President Obama’s eco-friendly EPA inked a green partnership deal with high-octane NASCAR Monday to promote recycling and environmentally-friendly products to the sport’s millions of fans.
Missing: any talk of greening races or race cars that consume about 450,000 gallons of gas a year and average five miles per gallon.
“Yes, the focus is on suppliers and programs, not green cars,” said an EPA spokesman.
Instead, it’s a first step to get fans and suppliers to think green while favorites like Dale Earnhardt Jr. and Tony Stewart lay down some rubber.
“Because NASCAR is followed by millions of passionate fans and many businesses, it can be a powerful platform to raise environmental awareness, drive the adoption of safer products by more Americans, and support the growing green economy,” said Jim Jones, EPA’s acting assistant administrator for the Office of Chemical Safety and Pollution Prevention.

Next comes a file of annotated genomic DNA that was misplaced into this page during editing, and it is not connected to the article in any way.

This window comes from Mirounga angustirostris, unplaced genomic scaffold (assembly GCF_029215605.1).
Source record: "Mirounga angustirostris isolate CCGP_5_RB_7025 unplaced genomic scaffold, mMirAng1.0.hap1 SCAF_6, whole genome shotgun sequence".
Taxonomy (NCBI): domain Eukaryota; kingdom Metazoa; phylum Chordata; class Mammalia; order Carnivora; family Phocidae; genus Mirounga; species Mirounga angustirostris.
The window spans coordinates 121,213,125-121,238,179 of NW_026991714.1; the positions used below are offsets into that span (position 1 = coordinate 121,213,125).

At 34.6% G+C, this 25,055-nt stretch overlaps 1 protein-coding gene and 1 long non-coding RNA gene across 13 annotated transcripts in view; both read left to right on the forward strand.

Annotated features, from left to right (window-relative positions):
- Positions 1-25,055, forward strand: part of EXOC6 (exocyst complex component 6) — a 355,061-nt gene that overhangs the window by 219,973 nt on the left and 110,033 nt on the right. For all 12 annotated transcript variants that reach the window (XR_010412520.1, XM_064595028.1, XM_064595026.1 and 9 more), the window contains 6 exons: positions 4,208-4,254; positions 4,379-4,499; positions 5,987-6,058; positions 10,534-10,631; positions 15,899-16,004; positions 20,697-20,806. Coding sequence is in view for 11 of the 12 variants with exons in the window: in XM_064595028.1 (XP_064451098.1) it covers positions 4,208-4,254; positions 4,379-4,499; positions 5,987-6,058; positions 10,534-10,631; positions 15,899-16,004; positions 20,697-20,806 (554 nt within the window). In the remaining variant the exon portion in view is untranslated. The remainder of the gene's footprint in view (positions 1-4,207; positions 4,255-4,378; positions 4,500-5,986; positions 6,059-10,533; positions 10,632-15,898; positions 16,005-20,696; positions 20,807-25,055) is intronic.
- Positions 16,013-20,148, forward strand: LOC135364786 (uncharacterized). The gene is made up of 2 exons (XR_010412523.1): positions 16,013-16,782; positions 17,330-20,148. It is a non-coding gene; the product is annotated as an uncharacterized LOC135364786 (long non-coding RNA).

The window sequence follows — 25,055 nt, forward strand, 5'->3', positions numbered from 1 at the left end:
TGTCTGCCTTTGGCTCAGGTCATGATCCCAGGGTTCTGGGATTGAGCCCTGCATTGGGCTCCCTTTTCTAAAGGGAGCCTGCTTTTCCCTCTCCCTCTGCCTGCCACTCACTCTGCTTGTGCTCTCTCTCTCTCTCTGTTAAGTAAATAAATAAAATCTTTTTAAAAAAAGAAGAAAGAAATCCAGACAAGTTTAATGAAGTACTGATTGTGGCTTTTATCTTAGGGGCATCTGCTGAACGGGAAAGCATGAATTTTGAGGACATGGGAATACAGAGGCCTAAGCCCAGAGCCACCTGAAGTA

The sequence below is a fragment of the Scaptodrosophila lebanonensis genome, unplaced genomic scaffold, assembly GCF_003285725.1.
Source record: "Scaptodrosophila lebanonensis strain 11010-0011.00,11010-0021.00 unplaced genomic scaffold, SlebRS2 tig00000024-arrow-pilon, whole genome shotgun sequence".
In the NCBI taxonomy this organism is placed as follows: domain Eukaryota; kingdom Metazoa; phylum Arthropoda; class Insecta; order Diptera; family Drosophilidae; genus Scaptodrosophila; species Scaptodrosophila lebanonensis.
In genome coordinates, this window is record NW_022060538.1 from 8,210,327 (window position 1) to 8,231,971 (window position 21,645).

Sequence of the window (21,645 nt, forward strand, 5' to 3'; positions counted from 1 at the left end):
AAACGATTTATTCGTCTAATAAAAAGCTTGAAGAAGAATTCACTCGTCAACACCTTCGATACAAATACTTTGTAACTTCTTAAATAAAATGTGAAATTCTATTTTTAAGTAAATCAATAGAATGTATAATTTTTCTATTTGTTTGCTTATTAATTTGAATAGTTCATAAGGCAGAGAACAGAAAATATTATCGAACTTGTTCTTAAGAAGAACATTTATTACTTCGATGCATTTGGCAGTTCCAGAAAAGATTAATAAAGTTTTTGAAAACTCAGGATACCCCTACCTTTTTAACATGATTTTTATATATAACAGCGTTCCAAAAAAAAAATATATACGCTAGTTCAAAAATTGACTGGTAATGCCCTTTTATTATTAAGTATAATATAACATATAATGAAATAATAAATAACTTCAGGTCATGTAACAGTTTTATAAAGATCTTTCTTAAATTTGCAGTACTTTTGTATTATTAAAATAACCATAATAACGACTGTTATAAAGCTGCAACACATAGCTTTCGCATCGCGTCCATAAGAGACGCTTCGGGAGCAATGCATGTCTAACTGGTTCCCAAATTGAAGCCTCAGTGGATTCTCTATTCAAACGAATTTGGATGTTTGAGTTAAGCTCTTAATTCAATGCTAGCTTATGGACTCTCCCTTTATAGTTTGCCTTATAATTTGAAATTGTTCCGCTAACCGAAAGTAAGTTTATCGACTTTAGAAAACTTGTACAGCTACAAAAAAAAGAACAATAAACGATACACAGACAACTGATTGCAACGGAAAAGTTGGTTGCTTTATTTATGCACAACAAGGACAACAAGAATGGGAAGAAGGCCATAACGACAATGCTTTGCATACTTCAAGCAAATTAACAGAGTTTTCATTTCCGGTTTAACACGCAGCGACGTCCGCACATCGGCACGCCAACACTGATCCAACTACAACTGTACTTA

The agreement “is a great example of NASCAR’s commitment to green innovation and our role as a leader in sustainability,” said Steve Phelps, Chief Marketing Officer of NASCAR.
Probably the furthest sport from the green movement, NASCAR for the past four years has nonetheless pushed an environmentally-friendly agenda in unusual ways. They even have a manager of “green innovation,” Michael Lynch.
In a white paper issued last month, NASCAR reports that they will plant 10 trees every time the green flag is raised, which they claim will capture “100 percent of the emissions produced” in races. They also have largest recycling program in sports and last year starting using E15 fuel.
“This partnership will provide new resources that will allow our industry to create innovative environmental education and awareness platforms while continuing to build on our strong momentum in reducing the environmental impact of our sport,” said NASCAR’s Lynch.